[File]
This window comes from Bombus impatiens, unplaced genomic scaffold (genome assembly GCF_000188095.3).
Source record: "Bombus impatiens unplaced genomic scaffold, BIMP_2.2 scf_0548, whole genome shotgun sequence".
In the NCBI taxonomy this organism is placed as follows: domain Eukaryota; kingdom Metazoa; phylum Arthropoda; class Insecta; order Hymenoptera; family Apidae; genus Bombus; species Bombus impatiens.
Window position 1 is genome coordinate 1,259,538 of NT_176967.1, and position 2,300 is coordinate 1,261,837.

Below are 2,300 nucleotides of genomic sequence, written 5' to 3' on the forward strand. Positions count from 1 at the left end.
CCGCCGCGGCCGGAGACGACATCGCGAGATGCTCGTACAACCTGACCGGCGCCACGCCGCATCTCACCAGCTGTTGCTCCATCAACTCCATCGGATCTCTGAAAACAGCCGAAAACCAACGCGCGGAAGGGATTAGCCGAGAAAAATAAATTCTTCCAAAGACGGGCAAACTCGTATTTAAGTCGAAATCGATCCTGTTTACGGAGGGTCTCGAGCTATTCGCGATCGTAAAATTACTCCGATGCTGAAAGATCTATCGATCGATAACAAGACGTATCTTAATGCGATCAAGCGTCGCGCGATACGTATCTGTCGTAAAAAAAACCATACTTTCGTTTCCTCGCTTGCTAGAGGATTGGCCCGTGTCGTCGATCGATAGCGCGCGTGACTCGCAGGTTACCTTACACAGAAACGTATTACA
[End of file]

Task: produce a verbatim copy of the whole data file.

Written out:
This window comes from Bombus impatiens, unplaced genomic scaffold (genome assembly GCF_000188095.3).
Source record: "Bombus impatiens unplaced genomic scaffold, BIMP_2.2 scf_0548, whole genome shotgun sequence".
In the NCBI taxonomy this organism is placed as follows: domain Eukaryota; kingdom Metazoa; phylum Arthropoda; class Insecta; order Hymenoptera; family Apidae; genus Bombus; species Bombus impatiens.
Window position 1 is genome coordinate 1,259,538 of NT_176967.1, and position 2,300 is coordinate 1,261,837.

Below are 2,300 nucleotides of genomic sequence, written 5' to 3' on the forward strand. Positions count from 1 at the left end.
CCGCCGCGGCCGGAGACGACATCGCGAGATGCTCGTACAACCTGACCGGCGCCACGCCGCATCTCACCAGCTGTTGCTCCATCAACTCCATCGGATCTCTGAAAACAGCCGAAAACCAACGCGCGGAAGGGATTAGCCGAGAAAAATAAATTCTTCCAAAGACGGGCAAACTCGTATTTAAGTCGAAATCGATCCTGTTTACGGAGGGTCTCGAGCTATTCGCGATCGTAAAATTACTCCGATGCTGAAAGATCTATCGATCGATAACAAGACGTATCTTAATGCGATCAAGCGTCGCGCGATACGTATCTGTCGTAAAAAAAACCATACTTTCGTTTCCTCGCTTGCTAGAGGATTGGCCCGTGTCGTCGATCGATAGCGCGCGTGACTCGCAGGTTACCTTACACAGAAACGTATTACA